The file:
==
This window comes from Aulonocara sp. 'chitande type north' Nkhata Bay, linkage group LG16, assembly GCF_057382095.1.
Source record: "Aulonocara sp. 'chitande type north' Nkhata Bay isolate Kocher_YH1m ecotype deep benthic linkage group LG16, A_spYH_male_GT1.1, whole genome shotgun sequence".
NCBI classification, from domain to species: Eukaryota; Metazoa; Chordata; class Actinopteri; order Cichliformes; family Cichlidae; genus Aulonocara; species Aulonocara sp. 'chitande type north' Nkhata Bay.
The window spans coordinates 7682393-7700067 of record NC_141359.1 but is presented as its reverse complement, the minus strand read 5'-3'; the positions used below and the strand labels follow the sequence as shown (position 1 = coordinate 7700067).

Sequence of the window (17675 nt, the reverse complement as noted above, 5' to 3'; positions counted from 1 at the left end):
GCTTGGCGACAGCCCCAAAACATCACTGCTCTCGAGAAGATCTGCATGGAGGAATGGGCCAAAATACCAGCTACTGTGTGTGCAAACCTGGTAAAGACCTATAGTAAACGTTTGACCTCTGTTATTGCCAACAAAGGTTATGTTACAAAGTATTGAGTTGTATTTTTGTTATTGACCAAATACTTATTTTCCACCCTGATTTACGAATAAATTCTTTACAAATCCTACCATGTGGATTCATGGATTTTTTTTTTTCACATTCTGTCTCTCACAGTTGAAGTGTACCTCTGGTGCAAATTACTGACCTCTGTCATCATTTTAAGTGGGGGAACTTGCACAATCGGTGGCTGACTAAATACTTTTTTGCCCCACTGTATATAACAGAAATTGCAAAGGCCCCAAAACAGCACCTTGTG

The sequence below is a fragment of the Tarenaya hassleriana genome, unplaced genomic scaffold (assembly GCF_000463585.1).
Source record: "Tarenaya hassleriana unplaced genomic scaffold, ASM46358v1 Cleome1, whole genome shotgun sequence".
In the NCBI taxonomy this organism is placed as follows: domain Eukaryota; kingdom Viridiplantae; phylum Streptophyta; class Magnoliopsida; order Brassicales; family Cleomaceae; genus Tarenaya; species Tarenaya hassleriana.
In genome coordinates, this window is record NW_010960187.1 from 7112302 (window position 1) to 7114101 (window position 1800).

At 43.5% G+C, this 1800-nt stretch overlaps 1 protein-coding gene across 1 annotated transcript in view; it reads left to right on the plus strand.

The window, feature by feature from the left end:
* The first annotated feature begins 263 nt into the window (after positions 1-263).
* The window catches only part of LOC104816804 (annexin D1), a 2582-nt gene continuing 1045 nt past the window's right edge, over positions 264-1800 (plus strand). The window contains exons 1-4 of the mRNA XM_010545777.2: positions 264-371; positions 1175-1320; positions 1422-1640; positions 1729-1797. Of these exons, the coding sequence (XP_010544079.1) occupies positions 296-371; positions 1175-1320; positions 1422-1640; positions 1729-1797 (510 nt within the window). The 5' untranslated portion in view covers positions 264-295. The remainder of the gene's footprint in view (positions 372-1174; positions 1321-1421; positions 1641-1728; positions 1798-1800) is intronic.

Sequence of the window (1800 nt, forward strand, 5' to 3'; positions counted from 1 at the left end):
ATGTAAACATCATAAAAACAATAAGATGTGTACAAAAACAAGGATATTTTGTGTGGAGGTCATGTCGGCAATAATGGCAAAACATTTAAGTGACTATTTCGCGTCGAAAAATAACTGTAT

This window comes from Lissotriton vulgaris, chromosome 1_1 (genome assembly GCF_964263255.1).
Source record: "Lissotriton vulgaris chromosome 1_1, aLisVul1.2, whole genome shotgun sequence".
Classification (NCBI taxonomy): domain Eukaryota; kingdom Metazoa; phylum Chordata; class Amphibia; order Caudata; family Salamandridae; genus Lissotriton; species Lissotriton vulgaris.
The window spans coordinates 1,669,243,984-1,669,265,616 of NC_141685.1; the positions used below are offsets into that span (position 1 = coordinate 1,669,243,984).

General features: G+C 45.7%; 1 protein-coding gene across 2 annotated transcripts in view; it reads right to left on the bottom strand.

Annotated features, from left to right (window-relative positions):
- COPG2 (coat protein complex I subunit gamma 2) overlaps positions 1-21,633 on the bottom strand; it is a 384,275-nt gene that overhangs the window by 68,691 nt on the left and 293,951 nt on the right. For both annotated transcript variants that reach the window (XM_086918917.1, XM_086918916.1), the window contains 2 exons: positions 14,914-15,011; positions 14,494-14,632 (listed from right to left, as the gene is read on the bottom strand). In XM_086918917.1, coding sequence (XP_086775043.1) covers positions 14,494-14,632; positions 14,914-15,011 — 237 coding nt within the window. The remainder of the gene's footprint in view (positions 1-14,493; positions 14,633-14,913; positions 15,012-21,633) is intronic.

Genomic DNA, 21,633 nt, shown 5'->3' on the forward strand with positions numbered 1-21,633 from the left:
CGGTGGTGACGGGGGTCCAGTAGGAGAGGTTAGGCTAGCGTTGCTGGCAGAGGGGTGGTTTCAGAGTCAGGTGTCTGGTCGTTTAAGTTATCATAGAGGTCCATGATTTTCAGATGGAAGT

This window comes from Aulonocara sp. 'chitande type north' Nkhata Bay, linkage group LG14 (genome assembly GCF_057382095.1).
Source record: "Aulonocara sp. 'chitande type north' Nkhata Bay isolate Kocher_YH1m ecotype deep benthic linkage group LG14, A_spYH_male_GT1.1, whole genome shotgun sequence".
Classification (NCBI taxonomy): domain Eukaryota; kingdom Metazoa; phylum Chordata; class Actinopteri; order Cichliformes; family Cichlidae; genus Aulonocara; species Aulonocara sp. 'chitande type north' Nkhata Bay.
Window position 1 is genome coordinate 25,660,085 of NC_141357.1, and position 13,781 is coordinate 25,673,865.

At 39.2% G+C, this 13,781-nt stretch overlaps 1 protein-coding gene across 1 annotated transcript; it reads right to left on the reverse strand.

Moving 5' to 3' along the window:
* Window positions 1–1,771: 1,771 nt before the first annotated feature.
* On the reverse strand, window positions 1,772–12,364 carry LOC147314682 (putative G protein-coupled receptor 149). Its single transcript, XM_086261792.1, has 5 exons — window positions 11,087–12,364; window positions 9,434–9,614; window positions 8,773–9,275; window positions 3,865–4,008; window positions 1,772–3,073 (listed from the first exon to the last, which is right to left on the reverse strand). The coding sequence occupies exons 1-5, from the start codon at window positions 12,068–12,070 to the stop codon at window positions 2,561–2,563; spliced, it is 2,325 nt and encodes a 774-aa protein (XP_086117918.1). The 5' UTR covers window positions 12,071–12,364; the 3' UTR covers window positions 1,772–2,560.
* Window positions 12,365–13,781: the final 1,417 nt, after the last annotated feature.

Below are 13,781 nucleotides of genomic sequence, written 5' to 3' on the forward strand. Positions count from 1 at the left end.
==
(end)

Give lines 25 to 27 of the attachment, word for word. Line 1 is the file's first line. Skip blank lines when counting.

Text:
CGGTGGTGACGGGGGTCCAGTAGGAGAGGTTAGGCTAGCGTTGCTGGCAGAGGGGTGGTTTCAGAGTCAGGTGTCTGGTCGTTTAAGTTATCATAGAGGTCCATGATTTTCAGATGGAAGT

This window comes from Aulonocara sp. 'chitande type north' Nkhata Bay, linkage group LG14 (genome assembly GCF_057382095.1).
Source record: "Aulonocara sp. 'chitande type north' Nkhata Bay isolate Kocher_YH1m ecotype deep benthic linkage group LG14, A_spYH_male_GT1.1, whole genome shotgun sequence".